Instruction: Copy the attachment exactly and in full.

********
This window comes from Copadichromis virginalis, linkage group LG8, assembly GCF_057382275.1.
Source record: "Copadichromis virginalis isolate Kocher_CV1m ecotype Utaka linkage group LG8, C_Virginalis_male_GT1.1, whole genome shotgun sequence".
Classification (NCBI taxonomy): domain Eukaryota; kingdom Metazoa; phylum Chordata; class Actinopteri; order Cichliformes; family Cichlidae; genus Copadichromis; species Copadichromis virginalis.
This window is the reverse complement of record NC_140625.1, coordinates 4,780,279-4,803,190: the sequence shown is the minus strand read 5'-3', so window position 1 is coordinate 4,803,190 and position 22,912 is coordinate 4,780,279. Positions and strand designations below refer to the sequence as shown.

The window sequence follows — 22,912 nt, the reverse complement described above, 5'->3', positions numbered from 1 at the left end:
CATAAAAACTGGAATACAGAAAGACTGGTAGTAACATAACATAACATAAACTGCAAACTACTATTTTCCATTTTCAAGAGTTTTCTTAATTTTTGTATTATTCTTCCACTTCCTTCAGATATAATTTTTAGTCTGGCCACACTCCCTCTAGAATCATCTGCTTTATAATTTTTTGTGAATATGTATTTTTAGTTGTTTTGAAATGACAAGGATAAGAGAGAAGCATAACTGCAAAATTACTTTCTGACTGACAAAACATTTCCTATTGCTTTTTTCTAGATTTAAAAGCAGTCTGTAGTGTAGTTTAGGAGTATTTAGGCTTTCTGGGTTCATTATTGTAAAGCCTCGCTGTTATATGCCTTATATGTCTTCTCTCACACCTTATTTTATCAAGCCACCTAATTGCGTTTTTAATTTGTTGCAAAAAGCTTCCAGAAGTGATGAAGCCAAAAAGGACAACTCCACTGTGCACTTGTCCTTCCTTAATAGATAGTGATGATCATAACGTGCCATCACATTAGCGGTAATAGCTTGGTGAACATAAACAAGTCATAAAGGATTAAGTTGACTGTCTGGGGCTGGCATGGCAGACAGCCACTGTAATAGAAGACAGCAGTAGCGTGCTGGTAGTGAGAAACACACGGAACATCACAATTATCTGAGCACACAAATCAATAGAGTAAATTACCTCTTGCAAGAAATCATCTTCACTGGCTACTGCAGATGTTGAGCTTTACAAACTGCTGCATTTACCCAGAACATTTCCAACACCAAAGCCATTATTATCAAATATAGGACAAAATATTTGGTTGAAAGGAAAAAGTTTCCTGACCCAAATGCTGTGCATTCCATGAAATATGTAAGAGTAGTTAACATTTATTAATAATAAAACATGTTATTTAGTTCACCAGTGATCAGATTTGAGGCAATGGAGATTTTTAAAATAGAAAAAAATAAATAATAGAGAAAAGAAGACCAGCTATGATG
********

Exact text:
This window comes from Copadichromis virginalis, linkage group LG8, assembly GCF_057382275.1.
Source record: "Copadichromis virginalis isolate Kocher_CV1m ecotype Utaka linkage group LG8, C_Virginalis_male_GT1.1, whole genome shotgun sequence".
Classification (NCBI taxonomy): domain Eukaryota; kingdom Metazoa; phylum Chordata; class Actinopteri; order Cichliformes; family Cichlidae; genus Copadichromis; species Copadichromis virginalis.
This window is the reverse complement of record NC_140625.1, coordinates 4,780,279-4,803,190: the sequence shown is the minus strand read 5'-3', so window position 1 is coordinate 4,803,190 and position 22,912 is coordinate 4,780,279. Positions and strand designations below refer to the sequence as shown.

The window sequence follows — 22,912 nt, the reverse complement described above, 5'->3', positions numbered from 1 at the left end:
CATAAAAACTGGAATACAGAAAGACTGGTAGTAACATAACATAACATAAACTGCAAACTACTATTTTCCATTTTCAAGAGTTTTCTTAATTTTTGTATTATTCTTCCACTTCCTTCAGATATAATTTTTAGTCTGGCCACACTCCCTCTAGAATCATCTGCTTTATAATTTTTTGTGAATATGTATTTTTAGTTGTTTTGAAATGACAAGGATAAGAGAGAAGCATAACTGCAAAATTACTTTCTGACTGACAAAACATTTCCTATTGCTTTTTTCTAGATTTAAAAGCAGTCTGTAGTGTAGTTTAGGAGTATTTAGGCTTTCTGGGTTCATTATTGTAAAGCCTCGCTGTTATATGCCTTATATGTCTTCTCTCACACCTTATTTTATCAAGCCACCTAATTGCGTTTTTAATTTGTTGCAAAAAGCTTCCAGAAGTGATGAAGCCAAAAAGGACAACTCCACTGTGCACTTGTCCTTCCTTAATAGATAGTGATGATCATAACGTGCCATCACATTAGCGGTAATAGCTTGGTGAACATAAACAAGTCATAAAGGATTAAGTTGACTGTCTGGGGCTGGCATGGCAGACAGCCACTGTAATAGAAGACAGCAGTAGCGTGCTGGTAGTGAGAAACACACGGAACATCACAATTATCTGAGCACACAAATCAATAGAGTAAATTACCTCTTGCAAGAAATCATCTTCACTGGCTACTGCAGATGTTGAGCTTTACAAACTGCTGCATTTACCCAGAACATTTCCAACACCAAAGCCATTATTATCAAATATAGGACAAAATATTTGGTTGAAAGGAAAAAGTTTCCTGACCCAAATGCTGTGCATTCCATGAAATATGTAAGAGTAGTTAACATTTATTAATAATAAAACATGTTATTTAGTTCACCAGTGATCAGATTTGAGGCAATGGAGATTTTTAAAATAGAAAAAAATAAATAATAGAGAAAAGAAGACCAGCTATGATG